- Streaming Data Analytics: real-time access to, interaction with, and discovery from data, such as detecting POI (persons, patterns, products, processes, or points of interest) and BOI (behaviors of interest for any “dynamic actor”).
- Team Analytics: a culture of experimentation that celebrates and validates the power in diversification, collaboration, data-sharing, data reuse, and data democratization.
- Edge Analytics: locality in time, at the moment of data collection (enabled by the Internet of Things [IoT]) – “What else is happening now?”
- Location Analytics: locality in geospace, within a given spatial context (also enabled by IoT) – “What else is happening at that place?”
- Learning Business System: A learning business system embodies data-driven knowledge-generation business practices, with performance measurement, continuous feedback, learning, and improvement, which are embedded in daily business practice (example: Learning Health Systems)
- Agile Analytics: outcomes-driven, iterative, builds proofs-of-value, fails fast to learn fast, thinks big, but starts small (with the Minimum Viable Product or Minimum Lovable Product) with continuous integration and delivery through DataOps (DevOps for data analytics).
- Related-Entity Analytics: locality in data feature space – “What else is like this entity / event?”
The data science objectives here are to detect existing, emerging, and actionable patterns in data: (a) segments (classes), (b) trends (correlations), (c) surprises (anomalies, outliers), and (d) linked entities and events (co-occurring associations).
Moving Business at the Speed of Data
In summary, the mission of data-rich organizations is this: to produce successful business outcomes and value from data through analytics. Since the rate at which data flows through organizations is lightning fast, users of analytics applications need strategies, tools, and techniques that quickly leverage those data to extract insights, to make data-driven decisions, and to take the next best actions – in other words, to help business move at the speed of data!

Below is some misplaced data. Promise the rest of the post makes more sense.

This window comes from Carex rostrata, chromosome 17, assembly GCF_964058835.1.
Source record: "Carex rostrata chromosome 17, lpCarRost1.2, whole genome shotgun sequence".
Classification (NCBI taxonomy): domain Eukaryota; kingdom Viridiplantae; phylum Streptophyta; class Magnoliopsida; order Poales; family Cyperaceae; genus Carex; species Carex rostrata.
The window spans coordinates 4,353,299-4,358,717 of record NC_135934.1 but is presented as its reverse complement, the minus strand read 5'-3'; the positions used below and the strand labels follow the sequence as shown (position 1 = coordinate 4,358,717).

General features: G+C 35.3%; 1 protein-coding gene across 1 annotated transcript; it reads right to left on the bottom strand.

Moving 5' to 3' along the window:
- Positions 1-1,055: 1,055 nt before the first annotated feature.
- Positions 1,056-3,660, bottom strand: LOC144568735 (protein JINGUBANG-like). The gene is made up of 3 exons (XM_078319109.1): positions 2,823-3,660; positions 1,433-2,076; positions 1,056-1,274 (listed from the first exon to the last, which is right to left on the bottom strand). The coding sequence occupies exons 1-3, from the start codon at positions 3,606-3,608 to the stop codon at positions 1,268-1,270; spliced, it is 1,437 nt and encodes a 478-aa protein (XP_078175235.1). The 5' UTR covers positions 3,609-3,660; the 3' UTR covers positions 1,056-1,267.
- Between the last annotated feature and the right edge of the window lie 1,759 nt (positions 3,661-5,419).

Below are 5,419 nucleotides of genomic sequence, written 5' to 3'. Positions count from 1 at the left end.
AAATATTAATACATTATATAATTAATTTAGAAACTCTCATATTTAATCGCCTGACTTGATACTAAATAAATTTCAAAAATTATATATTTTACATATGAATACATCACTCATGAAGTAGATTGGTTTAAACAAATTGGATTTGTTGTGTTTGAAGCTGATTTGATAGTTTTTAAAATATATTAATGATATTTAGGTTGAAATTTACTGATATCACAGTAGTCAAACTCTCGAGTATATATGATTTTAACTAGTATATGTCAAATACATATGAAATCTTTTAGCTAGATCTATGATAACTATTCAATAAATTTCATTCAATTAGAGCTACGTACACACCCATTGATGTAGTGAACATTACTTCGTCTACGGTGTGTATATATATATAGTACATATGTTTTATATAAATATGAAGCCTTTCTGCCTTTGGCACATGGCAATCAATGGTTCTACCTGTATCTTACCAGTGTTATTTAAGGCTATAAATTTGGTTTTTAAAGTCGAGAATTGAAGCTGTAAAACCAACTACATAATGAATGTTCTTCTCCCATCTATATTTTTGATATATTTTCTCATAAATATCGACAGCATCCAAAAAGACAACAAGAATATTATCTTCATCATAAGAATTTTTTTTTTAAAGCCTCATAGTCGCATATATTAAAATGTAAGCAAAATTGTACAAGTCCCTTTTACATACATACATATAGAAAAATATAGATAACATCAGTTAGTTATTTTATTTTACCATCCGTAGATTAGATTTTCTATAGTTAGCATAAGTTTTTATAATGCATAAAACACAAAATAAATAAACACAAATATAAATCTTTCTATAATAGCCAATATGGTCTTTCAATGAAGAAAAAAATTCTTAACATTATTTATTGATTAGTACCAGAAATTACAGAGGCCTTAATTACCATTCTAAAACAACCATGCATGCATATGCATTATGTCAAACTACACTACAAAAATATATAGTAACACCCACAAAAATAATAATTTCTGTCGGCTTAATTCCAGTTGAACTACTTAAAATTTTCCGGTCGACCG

To achieve those goals, developer teams must be able to provide agile user-accessible analytics, data exploration dashboards for “any user”, and capabilities for user-generated actionable insights – all while avoiding the three F’s (fear, fragility, and friction) in the end user’s experience of their analytics applications.
STELLAR analytics boosts the ability of organizations to deliver big value from big data and to achieve straight A’s on their business outcomes scorecard — indicators of stellar performance and clear forward progress in enterprise analytics projects. Adopting STELLAR analytics is a good data practice and adopting an analytics-first strategy is a good business practice. With that, you can give your team a “big bold A” for analytics mastery.